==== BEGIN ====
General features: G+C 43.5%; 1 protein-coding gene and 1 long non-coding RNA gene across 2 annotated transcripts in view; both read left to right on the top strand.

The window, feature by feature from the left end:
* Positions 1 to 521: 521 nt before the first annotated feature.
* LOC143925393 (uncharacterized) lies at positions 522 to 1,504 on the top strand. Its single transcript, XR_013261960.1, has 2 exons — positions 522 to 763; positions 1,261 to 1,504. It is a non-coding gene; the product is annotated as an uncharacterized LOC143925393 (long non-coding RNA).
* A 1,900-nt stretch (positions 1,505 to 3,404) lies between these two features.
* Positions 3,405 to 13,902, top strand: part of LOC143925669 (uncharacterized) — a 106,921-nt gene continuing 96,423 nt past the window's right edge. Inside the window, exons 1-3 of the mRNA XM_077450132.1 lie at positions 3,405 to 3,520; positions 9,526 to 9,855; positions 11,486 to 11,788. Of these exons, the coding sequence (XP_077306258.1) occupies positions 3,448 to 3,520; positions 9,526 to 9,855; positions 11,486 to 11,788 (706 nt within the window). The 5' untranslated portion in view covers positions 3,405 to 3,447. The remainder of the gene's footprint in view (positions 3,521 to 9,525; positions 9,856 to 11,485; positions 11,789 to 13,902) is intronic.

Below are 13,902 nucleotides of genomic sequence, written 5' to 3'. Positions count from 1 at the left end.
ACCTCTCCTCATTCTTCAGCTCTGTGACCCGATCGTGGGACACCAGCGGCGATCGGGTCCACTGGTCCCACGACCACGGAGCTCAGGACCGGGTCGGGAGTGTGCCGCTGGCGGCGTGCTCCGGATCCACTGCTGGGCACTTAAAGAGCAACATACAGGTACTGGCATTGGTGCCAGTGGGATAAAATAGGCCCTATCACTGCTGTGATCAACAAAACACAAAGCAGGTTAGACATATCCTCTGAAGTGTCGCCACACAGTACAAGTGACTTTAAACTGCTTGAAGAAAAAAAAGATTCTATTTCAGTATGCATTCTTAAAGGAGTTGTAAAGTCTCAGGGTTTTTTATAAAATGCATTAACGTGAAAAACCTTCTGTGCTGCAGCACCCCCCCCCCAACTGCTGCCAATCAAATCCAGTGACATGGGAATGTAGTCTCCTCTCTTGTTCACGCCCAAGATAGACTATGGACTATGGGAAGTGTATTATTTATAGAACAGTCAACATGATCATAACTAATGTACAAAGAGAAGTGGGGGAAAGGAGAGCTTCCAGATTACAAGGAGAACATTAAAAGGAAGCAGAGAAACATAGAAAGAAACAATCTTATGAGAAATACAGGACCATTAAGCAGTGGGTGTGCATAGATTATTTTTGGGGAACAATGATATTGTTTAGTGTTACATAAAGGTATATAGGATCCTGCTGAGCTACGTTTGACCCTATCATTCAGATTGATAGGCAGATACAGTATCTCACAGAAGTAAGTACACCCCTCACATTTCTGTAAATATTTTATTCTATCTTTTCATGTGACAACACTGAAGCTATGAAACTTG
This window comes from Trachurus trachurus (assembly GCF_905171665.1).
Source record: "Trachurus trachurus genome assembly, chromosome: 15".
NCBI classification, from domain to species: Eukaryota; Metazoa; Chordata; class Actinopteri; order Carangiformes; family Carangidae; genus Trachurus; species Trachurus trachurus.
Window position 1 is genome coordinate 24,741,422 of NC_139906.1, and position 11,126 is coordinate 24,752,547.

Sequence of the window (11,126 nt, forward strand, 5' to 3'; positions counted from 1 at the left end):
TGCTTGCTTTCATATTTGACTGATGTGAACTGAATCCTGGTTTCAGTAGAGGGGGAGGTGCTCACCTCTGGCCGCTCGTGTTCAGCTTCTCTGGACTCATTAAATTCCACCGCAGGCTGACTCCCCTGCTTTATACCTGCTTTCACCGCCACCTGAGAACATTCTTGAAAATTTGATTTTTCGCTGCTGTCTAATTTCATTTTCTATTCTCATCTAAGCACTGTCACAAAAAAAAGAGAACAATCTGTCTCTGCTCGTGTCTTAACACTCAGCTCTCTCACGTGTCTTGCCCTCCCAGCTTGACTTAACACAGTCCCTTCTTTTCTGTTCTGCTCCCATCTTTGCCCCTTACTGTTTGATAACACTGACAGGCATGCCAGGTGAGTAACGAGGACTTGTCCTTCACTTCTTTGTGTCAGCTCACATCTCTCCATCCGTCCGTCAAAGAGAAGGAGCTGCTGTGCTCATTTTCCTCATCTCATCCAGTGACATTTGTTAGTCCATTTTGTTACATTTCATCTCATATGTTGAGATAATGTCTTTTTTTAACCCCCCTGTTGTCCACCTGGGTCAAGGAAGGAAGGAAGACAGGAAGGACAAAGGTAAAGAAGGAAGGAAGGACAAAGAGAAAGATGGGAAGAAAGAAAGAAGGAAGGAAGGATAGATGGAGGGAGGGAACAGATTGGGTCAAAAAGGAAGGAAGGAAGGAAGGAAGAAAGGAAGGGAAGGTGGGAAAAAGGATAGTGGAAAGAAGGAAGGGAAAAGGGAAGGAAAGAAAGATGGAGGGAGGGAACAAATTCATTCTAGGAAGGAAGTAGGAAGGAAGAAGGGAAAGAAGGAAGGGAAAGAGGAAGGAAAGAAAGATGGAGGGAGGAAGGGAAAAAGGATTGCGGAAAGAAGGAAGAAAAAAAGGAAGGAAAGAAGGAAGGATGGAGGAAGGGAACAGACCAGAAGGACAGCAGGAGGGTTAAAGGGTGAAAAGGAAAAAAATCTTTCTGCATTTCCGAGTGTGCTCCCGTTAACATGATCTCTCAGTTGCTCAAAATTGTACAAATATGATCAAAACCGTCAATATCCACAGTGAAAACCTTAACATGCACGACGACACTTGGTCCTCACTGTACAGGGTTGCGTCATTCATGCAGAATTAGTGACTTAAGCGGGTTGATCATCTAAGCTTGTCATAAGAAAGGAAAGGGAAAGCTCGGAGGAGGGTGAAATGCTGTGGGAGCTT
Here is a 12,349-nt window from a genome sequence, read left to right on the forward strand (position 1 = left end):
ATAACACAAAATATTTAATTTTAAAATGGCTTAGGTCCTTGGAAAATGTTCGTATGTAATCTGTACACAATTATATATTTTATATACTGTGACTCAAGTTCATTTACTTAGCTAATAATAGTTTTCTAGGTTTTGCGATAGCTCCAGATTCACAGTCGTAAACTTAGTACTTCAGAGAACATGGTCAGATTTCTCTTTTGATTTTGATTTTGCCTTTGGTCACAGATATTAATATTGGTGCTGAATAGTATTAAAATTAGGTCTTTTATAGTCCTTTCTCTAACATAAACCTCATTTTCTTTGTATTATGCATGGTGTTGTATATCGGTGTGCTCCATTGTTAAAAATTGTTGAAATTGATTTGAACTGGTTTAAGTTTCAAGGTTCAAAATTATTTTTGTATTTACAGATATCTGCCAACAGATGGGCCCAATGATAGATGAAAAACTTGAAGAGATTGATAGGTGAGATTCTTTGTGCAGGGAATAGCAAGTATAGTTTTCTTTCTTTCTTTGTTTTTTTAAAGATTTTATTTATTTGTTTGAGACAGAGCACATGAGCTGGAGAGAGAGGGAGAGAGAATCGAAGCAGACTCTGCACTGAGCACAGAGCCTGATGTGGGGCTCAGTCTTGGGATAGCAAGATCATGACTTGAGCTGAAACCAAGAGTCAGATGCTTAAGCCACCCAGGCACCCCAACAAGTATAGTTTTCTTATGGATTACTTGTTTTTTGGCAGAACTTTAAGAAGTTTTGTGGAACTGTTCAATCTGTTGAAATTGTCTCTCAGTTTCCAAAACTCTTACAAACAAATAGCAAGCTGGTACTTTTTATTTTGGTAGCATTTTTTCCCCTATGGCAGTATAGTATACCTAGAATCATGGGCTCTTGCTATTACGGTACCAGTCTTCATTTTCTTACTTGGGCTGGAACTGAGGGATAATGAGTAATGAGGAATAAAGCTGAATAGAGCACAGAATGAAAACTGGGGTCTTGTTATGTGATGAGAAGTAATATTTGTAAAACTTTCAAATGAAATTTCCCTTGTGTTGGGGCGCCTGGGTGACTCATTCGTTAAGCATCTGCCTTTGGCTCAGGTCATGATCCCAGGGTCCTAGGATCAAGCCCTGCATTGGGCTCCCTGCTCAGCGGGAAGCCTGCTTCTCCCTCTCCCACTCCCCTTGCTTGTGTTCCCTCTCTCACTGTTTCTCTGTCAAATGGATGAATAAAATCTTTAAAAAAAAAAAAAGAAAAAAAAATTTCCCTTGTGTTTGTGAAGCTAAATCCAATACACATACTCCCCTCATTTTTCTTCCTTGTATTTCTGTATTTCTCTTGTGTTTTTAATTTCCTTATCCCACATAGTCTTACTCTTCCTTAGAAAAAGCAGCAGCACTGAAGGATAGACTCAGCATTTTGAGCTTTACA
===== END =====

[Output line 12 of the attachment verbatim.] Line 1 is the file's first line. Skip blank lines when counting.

Window position 1 is genome coordinate 24,741,422 of NC_139906.1, and position 11,126 is coordinate 24,752,547.